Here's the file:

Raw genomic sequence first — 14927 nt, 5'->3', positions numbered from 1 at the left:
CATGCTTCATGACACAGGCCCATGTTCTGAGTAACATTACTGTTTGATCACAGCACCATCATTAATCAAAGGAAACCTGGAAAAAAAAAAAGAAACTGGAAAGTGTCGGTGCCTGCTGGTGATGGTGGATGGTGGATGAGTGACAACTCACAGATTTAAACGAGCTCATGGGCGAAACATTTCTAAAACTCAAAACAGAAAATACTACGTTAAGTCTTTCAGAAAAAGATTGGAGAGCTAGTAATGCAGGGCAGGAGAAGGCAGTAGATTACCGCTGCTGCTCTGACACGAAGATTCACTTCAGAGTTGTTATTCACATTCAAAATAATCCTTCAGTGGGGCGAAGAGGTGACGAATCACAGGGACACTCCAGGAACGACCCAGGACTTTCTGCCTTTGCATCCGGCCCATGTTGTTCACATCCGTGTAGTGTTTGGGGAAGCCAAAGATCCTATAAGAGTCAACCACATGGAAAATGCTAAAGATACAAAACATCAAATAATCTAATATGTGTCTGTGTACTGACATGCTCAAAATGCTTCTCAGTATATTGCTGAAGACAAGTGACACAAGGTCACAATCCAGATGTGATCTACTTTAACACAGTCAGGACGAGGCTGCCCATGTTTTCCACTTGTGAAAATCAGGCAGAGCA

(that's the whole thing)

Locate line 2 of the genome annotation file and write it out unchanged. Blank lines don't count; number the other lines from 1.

CATGCTTCATGACACAGGCCCATGTTCTGAGTAACATTACTGTTTGATCACAGCACCATCATTAATCAAAGGAAACCTGGAAAAAAAAAAAGAAACTGGAAAGTGTCGGTGCCTGCTGGTGATGGTGGATGGTGGATGAGTGACAACTCACAGATTTAAACGAGCTCATGGGCGAAACATTTCTAAAACTCAAAACAGAAAATACTACGTTAAGTCTTTCAGAAAAAGATTGGAGAGCTAGTAATGCAGGGCAGGAGAAGGCAGTAGATTACCGCTGCTGCTCTGACACGAAGATTCACTTCAGAGTTGTTATTCACATTCAAAATAATCCTTCAGTGGGGCGAAGAGGTGACGAATCACAGGGACACTCCAGGAACGACCCAGGACTTTCTGCCTTTGCATCCGGCCCATGTTGTTCACATCCGTGTAGTGTTTGGGGAAGCCAAAGATCCTATAAGAGTCAACCACATGGAAAATGCTAAAGATACAAAACATCAAATAATCTAATATGTGTCTGTGTACTGACATGCTCAAAATGCTTCTCAGTATATTGCTGAAGACAAGTGACACAAGGTCACAATCCAGATGTGATCTACTTTAACACAGTCAGGACGAGGCTGCCCATGTTTTCCACTTGTGAAAATCAGGCAGAGCA